The successful genomic era has resulted in a great demand for efficient production and purification of proteins. The main objective of the work described in this thesis was to develop methods to facilitate recovery of target proteins after recombinant production in Escherichia coli.
A positively charged purification tag, Zbasic, has previously been constructed by protein design of a compact three-helix bundle domain, Z. The charged domain was investigated for general use as a fusion partner. All target proteins investigated could be selectively captured by ion-exchange chromatography under conditions excluding adsorption of the majority of Escherichia coli host proteins. A single cation-exchange chromatography step at physiological pH was sufficient to provide Zbasic fusion proteins of high purity close to homogeneity. Moreover, efficient isolation directly from unclarified Escherichia coli homogenates could also be accomplished using an expanded bed mode. Since the intended use of a recombinant protein sometimes requires removal of the purification tag, a strategy for efficient release of the Zbasic moiety using an immobilised protease was developed. The protease columns were reusable without any measurable decrease in activity. Moreover, subsequent removal of the released tag, Zbasic, was effected by adsorption to a second cation-exchanger.
Using a similar strategy, a purification tag with a negatively charged surface, denoted Zacid, was constructed and thoroughly characterised. Contrary to Zbasic, the negatively charged Zacid was highly unstructured in a low conductivity environment. Despite this, all Zacid fusion proteins investigated could be efficiently purified from whole cell lysates using anion-exchange chromatography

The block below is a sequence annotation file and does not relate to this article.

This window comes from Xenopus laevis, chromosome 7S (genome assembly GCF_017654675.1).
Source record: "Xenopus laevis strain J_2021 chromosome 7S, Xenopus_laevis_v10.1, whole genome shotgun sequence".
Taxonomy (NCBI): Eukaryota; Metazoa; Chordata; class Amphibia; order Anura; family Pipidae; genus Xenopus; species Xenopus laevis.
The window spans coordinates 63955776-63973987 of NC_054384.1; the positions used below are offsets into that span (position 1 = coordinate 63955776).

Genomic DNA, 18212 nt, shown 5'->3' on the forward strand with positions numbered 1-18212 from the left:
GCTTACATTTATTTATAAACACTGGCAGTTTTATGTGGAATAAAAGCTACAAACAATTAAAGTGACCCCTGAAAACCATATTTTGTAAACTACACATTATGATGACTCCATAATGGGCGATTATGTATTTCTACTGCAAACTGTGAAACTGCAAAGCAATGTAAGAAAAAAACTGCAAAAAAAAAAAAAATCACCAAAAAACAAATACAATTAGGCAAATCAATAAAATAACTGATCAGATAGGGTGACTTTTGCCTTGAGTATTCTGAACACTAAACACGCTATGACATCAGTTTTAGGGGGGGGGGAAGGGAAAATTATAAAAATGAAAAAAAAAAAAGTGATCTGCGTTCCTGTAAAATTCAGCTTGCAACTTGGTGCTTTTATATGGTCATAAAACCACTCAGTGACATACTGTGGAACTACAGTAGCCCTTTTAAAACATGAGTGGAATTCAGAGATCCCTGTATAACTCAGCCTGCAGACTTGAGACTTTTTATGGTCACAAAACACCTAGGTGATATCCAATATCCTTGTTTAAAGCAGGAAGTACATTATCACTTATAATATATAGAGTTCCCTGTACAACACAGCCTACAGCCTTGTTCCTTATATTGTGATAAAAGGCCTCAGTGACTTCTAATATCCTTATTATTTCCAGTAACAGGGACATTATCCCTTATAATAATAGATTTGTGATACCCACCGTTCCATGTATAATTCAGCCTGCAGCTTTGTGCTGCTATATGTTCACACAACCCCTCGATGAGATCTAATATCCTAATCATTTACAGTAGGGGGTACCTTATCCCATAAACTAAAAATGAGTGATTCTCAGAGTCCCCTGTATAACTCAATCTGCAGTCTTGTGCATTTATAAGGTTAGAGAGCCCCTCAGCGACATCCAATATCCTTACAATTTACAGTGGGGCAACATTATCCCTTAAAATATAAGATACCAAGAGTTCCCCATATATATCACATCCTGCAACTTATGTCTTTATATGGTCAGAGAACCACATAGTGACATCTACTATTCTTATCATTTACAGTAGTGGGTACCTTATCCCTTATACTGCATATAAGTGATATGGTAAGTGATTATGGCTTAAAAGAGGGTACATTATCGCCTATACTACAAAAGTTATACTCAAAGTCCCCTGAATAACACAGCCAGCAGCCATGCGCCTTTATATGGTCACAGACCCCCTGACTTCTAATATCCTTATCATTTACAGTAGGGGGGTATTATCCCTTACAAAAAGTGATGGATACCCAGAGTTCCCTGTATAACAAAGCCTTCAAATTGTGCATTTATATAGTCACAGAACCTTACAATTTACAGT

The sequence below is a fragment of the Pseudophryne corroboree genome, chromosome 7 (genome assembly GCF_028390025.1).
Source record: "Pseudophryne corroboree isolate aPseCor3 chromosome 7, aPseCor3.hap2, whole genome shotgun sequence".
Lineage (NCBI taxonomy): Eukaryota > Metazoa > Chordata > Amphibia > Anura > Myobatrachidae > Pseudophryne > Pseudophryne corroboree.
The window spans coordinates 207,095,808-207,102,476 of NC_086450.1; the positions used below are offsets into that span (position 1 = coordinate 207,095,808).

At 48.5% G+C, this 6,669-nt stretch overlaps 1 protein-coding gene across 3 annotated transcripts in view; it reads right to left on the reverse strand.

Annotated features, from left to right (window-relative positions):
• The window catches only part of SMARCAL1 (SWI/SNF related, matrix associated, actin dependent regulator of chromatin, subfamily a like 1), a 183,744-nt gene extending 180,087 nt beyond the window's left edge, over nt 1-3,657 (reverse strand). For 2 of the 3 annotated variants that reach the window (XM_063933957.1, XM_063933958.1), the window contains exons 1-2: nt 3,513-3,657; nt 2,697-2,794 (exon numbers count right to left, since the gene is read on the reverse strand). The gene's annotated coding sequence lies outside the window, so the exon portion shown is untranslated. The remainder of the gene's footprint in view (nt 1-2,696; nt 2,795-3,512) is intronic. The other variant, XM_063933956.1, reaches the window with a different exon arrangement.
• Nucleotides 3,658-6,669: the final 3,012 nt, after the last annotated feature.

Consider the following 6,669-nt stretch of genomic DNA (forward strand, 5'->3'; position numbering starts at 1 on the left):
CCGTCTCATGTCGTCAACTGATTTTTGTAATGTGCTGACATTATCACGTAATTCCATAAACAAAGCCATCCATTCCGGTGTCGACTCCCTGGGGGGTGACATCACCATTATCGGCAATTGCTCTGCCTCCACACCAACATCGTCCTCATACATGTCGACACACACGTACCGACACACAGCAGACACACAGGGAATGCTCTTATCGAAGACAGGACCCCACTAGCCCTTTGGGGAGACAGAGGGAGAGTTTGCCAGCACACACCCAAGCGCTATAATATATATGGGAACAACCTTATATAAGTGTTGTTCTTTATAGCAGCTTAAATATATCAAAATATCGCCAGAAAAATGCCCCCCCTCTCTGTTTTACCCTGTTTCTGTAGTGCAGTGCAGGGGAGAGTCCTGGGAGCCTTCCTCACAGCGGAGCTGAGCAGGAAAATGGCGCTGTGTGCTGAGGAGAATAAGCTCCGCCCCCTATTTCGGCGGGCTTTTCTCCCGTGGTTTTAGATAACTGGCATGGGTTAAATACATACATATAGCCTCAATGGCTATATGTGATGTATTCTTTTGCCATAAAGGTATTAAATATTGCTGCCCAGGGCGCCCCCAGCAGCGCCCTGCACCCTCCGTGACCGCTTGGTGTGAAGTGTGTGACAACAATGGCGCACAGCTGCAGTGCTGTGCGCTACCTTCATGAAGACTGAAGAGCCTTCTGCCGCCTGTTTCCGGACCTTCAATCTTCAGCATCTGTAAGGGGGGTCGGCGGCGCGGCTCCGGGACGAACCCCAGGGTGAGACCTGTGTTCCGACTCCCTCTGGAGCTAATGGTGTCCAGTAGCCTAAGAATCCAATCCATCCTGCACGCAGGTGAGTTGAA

Synthesis of polypeptides occurs readily in Escherichia coli providing large amounts of protein in cells of this type, albeit often one finds the recombinant proteins sequestered in inclusion bodies. Therefore, a high throughput method for screening of protein expression was developed. Levels of both soluble and precipitated protein could simultaneously be assessed in vivo by the use of a flow cytometer.
The positively charged domain, Zbasic, was shown also to be selective under denaturing conditions, providing the possibility to purify proteins solubilised from inclusion bodies. Finally, a flexible process for solid-phase refolding was developed, using Zbasic as a reversible linker to the cation-exchanger resin.
Stockholm: KTH , 2005. , 91 p.
ion-exchange chromatography, protein A, Z, Zbasic, Zacid, fusion protein, proteolytic cleavage, immobilised protease, flow cytometry, inclusion bodies, solid-phase refolding